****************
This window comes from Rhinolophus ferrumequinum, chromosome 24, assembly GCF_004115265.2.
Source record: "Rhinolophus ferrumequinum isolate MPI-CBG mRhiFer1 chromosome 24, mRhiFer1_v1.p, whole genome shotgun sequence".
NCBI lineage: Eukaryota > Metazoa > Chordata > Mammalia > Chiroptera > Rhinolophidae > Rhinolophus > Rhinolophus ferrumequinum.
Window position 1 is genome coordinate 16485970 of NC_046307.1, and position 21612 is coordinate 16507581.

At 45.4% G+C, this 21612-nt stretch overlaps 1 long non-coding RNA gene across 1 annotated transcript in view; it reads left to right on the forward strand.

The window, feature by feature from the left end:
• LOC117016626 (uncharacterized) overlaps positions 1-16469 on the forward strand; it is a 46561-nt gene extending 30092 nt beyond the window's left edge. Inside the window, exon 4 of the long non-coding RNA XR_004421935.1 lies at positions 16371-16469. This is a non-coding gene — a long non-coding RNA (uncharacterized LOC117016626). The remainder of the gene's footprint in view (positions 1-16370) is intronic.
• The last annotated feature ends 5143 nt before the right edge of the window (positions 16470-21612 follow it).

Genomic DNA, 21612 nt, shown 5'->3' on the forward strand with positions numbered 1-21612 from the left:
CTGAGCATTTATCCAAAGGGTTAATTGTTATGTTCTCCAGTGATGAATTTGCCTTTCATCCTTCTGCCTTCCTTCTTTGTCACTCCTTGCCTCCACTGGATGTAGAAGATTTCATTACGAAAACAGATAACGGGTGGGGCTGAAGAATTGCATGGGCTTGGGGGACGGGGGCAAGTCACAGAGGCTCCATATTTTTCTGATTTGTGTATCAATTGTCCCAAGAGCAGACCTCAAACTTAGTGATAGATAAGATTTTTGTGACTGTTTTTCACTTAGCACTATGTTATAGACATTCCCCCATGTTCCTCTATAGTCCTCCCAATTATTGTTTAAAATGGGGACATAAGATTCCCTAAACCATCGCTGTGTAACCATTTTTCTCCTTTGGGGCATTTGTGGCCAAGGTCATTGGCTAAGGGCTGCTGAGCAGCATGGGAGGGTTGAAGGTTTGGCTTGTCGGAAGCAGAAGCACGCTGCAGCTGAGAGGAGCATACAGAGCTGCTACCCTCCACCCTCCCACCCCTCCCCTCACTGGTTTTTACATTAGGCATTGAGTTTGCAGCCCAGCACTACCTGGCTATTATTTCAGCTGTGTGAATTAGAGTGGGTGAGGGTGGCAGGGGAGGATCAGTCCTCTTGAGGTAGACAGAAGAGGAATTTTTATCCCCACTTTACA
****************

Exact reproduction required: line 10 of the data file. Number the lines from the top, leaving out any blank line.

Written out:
CTGAGCATTTATCCAAAGGGTTAATTGTTATGTTCTCCAGTGATGAATTTGCCTTTCATCCTTCTGCCTTCCTTCTTTGTCACTCCTTGCCTCCACTGGATGTAGAAGATTTCATTACGAAAACAGATAACGGGTGGGGCTGAAGAATTGCATGGGCTTGGGGGACGGGGGCAAGTCACAGAGGCTCCATATTTTTCTGATTTGTGTATCAATTGTCCCAAGAGCAGACCTCAAACTTAGTGATAGATAAGATTTTTGTGACTGTTTTTCACTTAGCACTATGTTATAGACATTCCCCCATGTTCCTCTATAGTCCTCCCAATTATTGTTTAAAATGGGGACATAAGATTCCCTAAACCATCGCTGTGTAACCATTTTTCTCCTTTGGGGCATTTGTGGCCAAGGTCATTGGCTAAGGGCTGCTGAGCAGCATGGGAGGGTTGAAGGTTTGGCTTGTCGGAAGCAGAAGCACGCTGCAGCTGAGAGGAGCATACAGAGCTGCTACCCTCCACCCTCCCACCCCTCCCCTCACTGGTTTTTACATTAGGCATTGAGTTTGCAGCCCAGCACTACCTGGCTATTATTTCAGCTGTGTGAATTAGAGTGGGTGAGGGTGGCAGGGGAGGATCAGTCCTCTTGAGGTAGACAGAAGAGGAATTTTTATCCCCACTTTACA